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October 15, 2018

New Jersey Senate candidate Bob Hugin is bringing out the big, unsubstantiated guns in his narrowing race against Democratic Sen. Bob Menendez.

In a dramatic ad released Monday, the GOP challenger singled out Menendez's call to "believe women" when they come forward with allegations of sexual misconduct. "What about the underage girls who accused you, according to the FBI?" the ad menacingly shoots back. What follows is a dive into one aspect of the FBI investigation into Menendez's corruption charges, which were ultimately dropped earlier this year.

The ad cites an FBI affidavit that says "for several years, Senator Menendez had been traveling to the Dominican Republican to engage in sexual activity with prostitutes, some of whom were minors." The affidavit quotes an email from an anonymous tipster, but doesn't provide substantiated evidence, as Hugin's ad implies. The FBI investigated those claims, but they were "never corroborated," reports Politico. Menendez has likewise denied the allegations.

Still, these allegations are treated as fact on a website run by the Hugin campaign. That is, until you scroll to the bottom of the site, where the Hugin campaign answers one big question: "Are you accusing Senator Menendez of having sex with underage girls?" "No," the campaign responded. "We are asking why Senator Menendez says all victims should be believed, but not his alleged victims?" One of the alleged victims, in this case, later said she was paid to lie about having sex with Menendez.

Hugin's ad comes on the heels of a poll showing him statistically tied with Menendez. Kathryn Krawczyk

October 10, 2018

Hurricane Michael made landfall in Florida on Wednesday afternoon, and the results already look catastrophic.

The Category 4 storm rolled in with winds at 155 miles per hour, taking direct aim at Panama City on the Florida panhandle. Winds only a few miles per hour faster would've made Michael a Category 5 storm, and they still tore down this home under construction ahead of the eyewall's arrival on shore, per 7 News Miami.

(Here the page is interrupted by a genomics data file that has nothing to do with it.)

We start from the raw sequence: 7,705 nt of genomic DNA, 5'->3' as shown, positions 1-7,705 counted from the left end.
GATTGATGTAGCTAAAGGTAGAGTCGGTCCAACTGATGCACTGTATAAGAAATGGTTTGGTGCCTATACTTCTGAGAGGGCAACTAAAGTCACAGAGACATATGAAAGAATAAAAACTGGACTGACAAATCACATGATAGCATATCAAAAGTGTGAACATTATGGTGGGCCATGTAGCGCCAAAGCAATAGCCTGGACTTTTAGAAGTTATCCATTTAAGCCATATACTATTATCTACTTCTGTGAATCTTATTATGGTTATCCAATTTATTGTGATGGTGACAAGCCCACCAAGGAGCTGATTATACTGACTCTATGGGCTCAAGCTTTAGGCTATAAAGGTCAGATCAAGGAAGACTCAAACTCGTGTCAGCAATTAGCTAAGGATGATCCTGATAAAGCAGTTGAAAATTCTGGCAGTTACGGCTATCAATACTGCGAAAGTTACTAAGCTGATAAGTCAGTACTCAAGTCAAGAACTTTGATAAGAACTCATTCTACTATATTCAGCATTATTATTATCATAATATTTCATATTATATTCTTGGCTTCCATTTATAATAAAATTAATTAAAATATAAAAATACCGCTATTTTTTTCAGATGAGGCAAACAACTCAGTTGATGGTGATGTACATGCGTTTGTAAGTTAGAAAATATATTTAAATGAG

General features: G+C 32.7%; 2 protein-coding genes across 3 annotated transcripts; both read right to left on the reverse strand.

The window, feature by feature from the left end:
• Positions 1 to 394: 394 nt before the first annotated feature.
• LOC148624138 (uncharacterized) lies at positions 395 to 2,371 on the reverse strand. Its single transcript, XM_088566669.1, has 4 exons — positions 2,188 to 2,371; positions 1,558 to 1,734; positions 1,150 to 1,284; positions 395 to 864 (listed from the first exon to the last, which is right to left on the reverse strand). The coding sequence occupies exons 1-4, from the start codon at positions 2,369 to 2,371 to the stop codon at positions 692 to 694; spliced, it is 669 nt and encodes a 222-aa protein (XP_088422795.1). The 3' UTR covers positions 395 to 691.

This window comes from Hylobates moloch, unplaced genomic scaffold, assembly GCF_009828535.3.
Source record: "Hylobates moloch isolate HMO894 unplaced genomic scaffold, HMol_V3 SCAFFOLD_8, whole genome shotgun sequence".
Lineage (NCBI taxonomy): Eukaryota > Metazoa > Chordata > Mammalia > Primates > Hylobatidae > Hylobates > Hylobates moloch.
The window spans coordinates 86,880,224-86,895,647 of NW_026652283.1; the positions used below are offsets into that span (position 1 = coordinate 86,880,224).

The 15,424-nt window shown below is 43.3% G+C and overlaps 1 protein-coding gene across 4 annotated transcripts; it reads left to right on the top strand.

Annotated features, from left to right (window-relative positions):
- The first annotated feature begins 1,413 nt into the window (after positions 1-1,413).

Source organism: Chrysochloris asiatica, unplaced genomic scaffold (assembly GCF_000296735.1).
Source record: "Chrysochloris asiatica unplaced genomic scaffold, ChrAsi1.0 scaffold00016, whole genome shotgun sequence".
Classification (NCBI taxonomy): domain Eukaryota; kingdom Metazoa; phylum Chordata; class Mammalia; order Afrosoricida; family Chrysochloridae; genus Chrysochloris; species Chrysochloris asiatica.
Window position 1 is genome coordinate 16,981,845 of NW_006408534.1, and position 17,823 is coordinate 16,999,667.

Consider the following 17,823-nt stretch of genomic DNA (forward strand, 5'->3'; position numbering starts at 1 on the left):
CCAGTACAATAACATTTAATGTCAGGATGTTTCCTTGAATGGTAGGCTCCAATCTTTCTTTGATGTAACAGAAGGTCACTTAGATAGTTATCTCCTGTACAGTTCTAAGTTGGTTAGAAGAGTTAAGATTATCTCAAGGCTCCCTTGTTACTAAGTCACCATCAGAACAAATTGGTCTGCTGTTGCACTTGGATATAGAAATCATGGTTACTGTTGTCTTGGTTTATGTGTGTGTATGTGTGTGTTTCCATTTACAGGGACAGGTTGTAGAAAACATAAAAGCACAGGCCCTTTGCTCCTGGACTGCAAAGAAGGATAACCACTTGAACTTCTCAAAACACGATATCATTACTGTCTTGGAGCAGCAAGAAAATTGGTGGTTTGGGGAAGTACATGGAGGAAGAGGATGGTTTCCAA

Michael also brought at least eight feet of storm surge to Apalachicola, Florida, and the waters could grow up to 10 feet deep, CBS News reports. Beach towns across the Florida coast are being swamped in what FEMA Administrator Brock Long called the "most intense" storm to hit the area since 1851.

As of 5 p.m. Wednesday, Michael was still rolling inland and projected to bring tropical storm conditions as far north as North Carolina, per The National Weather Service. But it's clear the harshest damage will be centered on the Florida coast, as you can tell from this absolutely terrifying footage below. Kathryn Krawczyk

October 2, 2018

President Trump's infamous $1 million loan may have sparked his real estate business, but the $413 million he reportedly received from his father's own empire probably helped too.

Far from the measly operation Trump has claimed, Fred Trump's real estate business reportedly shunned taxes and engaged in fraud as he funneled millions into his children's pockets, a massive investigation by The New York Times reveals. The president himself has reportedly reaped enormous benefits — far more than his siblings, in fact, because he helped his parents "sharply reduc[e] the tax bill when properties were transferred to him and his siblings," the Times says.

For nearly all his life, Trump has been accruing payments from his father's business in a trust fund that's still growing to this day, the Times' analysis of tax returns and financial records indicates. To minimize taxes as Fred Trump passed that money to his children, he reportedly made them stakeholders in a shell company, All County Building Supply & Maintenance. Fred and his wife Mary "transferred well over $1 billion in wealth to their children, which could have produced a tax bill of at least $550 million," the Times says. But records show they apparently only ended up paying about $52.2 million.